Saturday, October 22, 2011

Your verdict is overwhelming : if the Conservatives were wise, they'd pick Murdo Fraser

Here are the results of the poll on who it would be in the Conservatives' best interests to elect as their leader -

Murdo Fraser 92%
Ruth Davidson 3%
Margaret Mitchell 1%
Jackson Carlaw 1%

This is in stark contrast to the weekly polls by Tory Hoose (which presumably have mostly been voted on by Tory members and sympathisers) showing a very close race between Fraser and Davidson. The latest one, as of this moment, shows Davidson leading by 45% to 42%. If that was anything like the actual result on first preferences (indeed, even if Davidson was slightly behind) it's hard to see where the lower preferences will come from to push Fraser to victory, given that Mitchell and Carlaw are presumably attracting supporters who are even more 'conservative' on the subject of the party's future than Davidson's. Unless, of course, as Tris suggested a few weeks ago, they have such antiquated views on personal morality that they simply can't bring themselves to give even a second or third preference to a young woman who is openly in a same-sex relationship.

Friday, October 21, 2011

Dear Sophie...

Sophie Bridger of the Liberal Democrats on Twitter a few hours ago -

"Dear Nats, please stop turning every single argument into one on Scottish independence. Love, Scotland"

* * *

Dear Sophie,

Admirer of your talents though I am (see Exhibit A), I'd suggest that a woman who sees no irony in her conviction that she 'speaks for Scotland' might want to double-check which party it was that got 45.4% of the vote in May, and which party it was that got 7.9% of the vote. Just a thought.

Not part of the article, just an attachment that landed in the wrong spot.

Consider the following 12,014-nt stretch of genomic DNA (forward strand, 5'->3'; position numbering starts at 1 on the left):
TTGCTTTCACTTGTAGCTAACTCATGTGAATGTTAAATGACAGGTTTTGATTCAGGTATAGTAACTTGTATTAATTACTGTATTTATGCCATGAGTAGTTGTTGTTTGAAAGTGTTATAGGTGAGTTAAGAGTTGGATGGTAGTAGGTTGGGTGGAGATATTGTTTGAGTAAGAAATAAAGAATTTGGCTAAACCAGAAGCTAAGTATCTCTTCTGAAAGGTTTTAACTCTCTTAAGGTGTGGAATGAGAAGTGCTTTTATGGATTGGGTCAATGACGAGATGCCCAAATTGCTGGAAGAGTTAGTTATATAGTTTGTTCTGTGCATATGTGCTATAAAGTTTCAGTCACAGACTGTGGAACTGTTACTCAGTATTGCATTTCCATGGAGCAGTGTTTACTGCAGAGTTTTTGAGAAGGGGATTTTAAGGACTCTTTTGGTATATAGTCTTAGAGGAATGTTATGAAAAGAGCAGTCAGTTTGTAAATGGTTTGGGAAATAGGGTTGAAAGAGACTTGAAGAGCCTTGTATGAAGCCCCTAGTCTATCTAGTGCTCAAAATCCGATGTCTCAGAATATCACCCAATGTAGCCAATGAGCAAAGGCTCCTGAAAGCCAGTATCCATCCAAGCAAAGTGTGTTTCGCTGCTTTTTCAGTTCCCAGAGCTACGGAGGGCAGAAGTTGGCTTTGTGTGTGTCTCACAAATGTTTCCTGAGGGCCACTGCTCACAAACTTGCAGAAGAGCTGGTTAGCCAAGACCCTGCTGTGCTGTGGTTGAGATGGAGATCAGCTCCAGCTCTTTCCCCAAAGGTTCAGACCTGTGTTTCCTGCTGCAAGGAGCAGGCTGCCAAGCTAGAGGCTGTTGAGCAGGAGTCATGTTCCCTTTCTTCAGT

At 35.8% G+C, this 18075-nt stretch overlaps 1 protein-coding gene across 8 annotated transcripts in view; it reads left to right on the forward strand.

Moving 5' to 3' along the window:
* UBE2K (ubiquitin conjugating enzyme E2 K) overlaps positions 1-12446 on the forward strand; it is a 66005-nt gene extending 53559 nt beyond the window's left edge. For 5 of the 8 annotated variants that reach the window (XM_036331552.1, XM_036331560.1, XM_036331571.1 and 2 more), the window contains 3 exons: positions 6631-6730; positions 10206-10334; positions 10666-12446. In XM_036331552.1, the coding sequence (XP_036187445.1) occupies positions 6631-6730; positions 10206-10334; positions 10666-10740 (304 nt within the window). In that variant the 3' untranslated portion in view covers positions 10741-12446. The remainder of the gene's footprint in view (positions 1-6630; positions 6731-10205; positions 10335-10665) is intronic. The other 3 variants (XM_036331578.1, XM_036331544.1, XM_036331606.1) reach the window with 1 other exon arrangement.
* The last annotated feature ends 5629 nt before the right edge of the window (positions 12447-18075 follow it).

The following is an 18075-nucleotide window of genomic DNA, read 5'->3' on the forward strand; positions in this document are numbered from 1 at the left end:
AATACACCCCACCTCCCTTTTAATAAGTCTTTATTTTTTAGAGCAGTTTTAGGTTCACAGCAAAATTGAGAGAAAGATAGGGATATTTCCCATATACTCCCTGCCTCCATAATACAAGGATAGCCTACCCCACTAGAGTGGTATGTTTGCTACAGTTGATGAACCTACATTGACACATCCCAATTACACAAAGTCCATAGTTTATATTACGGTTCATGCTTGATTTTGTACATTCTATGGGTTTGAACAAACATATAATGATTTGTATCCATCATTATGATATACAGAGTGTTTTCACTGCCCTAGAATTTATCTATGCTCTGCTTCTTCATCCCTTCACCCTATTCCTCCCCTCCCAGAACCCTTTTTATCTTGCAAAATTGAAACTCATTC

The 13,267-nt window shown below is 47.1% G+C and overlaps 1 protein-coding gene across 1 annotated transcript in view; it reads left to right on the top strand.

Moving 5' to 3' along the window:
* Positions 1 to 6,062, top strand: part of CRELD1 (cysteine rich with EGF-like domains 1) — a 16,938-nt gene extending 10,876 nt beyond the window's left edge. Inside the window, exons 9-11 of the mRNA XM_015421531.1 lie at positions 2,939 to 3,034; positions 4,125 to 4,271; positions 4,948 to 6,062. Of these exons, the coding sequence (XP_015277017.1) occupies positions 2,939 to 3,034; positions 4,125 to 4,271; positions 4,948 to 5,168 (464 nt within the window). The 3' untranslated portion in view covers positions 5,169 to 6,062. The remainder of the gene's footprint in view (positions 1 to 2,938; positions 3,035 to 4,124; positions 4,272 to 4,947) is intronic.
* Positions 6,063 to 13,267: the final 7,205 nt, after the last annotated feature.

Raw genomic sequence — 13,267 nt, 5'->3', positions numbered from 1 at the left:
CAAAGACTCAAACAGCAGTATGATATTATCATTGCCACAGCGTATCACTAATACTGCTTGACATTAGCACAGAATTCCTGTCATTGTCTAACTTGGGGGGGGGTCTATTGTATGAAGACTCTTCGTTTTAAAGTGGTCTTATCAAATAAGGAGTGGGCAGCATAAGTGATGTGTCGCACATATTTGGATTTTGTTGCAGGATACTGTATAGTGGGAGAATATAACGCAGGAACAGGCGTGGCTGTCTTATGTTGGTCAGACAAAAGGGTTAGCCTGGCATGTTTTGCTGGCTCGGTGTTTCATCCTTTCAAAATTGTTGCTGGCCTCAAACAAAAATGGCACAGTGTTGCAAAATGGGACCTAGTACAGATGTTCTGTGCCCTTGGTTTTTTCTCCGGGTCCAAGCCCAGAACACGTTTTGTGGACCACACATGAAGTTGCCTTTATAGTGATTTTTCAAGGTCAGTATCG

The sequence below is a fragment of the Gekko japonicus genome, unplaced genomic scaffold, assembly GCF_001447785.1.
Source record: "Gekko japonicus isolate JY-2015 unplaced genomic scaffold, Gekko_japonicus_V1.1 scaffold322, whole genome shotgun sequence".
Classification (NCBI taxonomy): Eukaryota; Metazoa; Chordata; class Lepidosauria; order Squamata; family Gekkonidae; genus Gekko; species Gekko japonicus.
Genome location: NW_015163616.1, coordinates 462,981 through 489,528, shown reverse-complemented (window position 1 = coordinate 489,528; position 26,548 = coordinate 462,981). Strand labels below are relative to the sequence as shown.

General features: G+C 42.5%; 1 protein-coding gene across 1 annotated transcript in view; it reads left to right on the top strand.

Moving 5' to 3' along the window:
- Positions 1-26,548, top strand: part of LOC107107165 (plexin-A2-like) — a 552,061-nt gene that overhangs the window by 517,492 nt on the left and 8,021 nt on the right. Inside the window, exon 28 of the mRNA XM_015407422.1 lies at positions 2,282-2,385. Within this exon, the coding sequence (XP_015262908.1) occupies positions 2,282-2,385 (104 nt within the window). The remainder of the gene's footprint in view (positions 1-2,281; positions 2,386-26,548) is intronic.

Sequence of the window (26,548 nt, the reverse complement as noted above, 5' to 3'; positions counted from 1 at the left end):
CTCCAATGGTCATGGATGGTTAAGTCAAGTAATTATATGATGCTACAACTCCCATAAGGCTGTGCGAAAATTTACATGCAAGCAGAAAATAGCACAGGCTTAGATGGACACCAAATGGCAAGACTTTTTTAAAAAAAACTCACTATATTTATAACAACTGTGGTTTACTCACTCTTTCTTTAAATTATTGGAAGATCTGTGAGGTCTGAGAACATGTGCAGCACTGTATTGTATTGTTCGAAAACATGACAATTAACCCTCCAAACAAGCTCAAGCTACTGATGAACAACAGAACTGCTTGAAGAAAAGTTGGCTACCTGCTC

Thursday, October 20, 2011

Poll : If they were wise, who would the Scottish Conservatives elect as their new leader?

We're now getting to the business end of the bitterly-fought Tory leadership contest. Tory Hoose has been conducting weekly polls of its readership (showing a very tight race between Murdo Fraser and Ruth Davidson), but I thought it might be fun to get an 'outside view' as well. I've deliberately framed the question to ask about what is in the Scottish Tories' own interests, not the interests of any other party, or of Scotland itself for that matter. I'm also not going to let you off the hook with a "who cares?" option, because I know from past experience that would win by a mile!

The voting form can be found in the sidebar, and the poll will close in a couple of days.

Tuesday, October 18, 2011

Admin : Cameron has a "responsibility" to breach democratic principles

Given that Bomber Admin has spent a fair bit of the last couple of years fighting to maintain the "good old British" right of the minority to outvote the majority, it's somewhat curious that he still feels qualified to lecture the rest of us on democratic principles. Nevertheless, that's what he's been up to this afternoon on Twitter. Apparently he feels that the SNP have no "mandate" to add a devo max question to the independence referendum. Hmmm. Leaving aside the fact that the dogs on the street have known for years that the SNP were minded to do just that (ie. it wasn't exactly kept a secret from the electorate in May), I have a bit of a problem with the idea that a 'mandate' is a prerequisite for holding a democratic vote. It's almost a contradiction in terms - the whole point of a referendum is that you're conceding you can't act without a mandate. Doing something that isn't in your manifesto is much more problematical if you do it without a referendum - for example, if you introduce top-up fees in spite of being elected on a manifesto pledge that "we will not introduce top-up fees and have legislated to prevent them". But I digress. Let's have a closer look at Tom's logic -